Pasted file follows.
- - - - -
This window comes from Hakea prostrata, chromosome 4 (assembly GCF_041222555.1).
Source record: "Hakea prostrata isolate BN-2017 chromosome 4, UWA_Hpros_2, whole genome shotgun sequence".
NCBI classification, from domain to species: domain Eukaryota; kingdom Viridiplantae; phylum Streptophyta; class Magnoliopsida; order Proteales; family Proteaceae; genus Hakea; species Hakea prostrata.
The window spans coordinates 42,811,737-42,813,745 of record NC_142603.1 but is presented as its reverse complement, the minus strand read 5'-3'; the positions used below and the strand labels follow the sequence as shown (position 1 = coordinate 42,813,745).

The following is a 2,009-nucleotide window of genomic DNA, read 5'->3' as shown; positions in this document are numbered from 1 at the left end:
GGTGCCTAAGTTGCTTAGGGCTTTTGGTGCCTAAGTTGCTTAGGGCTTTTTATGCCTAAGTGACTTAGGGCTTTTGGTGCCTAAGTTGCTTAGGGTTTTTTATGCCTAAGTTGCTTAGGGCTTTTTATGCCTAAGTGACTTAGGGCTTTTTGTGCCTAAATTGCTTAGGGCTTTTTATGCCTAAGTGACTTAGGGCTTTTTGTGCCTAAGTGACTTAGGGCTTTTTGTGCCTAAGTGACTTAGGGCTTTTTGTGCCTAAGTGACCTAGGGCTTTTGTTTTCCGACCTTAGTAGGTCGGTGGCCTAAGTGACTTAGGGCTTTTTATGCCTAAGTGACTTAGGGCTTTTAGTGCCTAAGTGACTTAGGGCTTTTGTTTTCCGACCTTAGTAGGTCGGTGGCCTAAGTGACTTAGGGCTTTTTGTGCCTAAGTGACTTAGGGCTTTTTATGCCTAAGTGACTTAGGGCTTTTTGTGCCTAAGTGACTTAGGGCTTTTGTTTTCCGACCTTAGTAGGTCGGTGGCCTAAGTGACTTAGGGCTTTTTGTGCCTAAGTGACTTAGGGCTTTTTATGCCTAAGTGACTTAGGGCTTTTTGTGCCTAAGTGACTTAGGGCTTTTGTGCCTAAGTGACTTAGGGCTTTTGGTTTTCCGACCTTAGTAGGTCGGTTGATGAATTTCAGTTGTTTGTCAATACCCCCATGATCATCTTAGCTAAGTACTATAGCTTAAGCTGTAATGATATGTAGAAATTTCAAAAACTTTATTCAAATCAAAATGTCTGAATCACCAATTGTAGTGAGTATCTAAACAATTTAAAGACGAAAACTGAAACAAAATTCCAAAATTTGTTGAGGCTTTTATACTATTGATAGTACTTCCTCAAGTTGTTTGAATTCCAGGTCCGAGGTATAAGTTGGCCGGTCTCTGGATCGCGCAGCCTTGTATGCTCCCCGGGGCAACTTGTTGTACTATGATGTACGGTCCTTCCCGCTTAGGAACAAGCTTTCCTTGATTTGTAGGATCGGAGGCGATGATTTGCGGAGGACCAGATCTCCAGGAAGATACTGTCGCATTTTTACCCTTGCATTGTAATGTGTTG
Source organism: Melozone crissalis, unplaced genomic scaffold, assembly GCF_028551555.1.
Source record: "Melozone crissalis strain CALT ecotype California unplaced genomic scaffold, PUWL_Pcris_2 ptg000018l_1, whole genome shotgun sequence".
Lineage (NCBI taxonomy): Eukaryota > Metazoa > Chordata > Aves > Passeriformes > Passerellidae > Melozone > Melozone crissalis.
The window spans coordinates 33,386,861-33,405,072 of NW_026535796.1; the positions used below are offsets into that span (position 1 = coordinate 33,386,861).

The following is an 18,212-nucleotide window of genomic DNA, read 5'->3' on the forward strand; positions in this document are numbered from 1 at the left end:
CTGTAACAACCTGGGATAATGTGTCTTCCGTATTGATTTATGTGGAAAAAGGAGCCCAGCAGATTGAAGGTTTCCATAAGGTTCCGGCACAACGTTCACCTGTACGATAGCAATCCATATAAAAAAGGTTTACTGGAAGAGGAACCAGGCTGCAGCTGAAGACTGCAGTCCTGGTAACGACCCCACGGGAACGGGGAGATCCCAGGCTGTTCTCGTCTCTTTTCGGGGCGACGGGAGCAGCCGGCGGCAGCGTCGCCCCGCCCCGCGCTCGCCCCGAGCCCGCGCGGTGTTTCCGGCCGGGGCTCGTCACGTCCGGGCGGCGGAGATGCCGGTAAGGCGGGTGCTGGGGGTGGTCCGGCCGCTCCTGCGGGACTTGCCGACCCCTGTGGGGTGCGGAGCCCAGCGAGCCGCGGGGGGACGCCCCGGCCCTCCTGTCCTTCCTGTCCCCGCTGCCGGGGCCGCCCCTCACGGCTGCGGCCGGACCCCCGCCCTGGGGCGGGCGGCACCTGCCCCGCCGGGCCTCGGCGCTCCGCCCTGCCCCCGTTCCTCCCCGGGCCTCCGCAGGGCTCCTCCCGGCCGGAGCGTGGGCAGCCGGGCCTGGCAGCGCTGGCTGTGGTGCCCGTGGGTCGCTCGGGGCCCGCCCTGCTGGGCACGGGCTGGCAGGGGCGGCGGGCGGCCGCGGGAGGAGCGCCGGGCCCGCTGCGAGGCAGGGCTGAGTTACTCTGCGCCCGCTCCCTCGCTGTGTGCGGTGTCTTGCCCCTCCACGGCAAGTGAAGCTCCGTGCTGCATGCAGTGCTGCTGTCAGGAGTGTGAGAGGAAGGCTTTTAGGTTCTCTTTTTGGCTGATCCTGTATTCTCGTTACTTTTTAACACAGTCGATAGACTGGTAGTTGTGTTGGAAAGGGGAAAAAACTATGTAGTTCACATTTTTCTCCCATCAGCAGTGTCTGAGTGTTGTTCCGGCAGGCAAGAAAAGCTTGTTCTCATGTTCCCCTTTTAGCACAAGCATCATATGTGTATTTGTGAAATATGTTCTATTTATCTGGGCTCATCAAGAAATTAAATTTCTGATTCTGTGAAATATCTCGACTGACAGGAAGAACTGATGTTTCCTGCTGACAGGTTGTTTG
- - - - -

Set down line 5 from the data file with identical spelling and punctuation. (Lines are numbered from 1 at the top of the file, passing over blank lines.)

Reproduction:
The following is a 2,009-nucleotide window of genomic DNA, read 5'->3' as shown; positions in this document are numbered from 1 at the left end: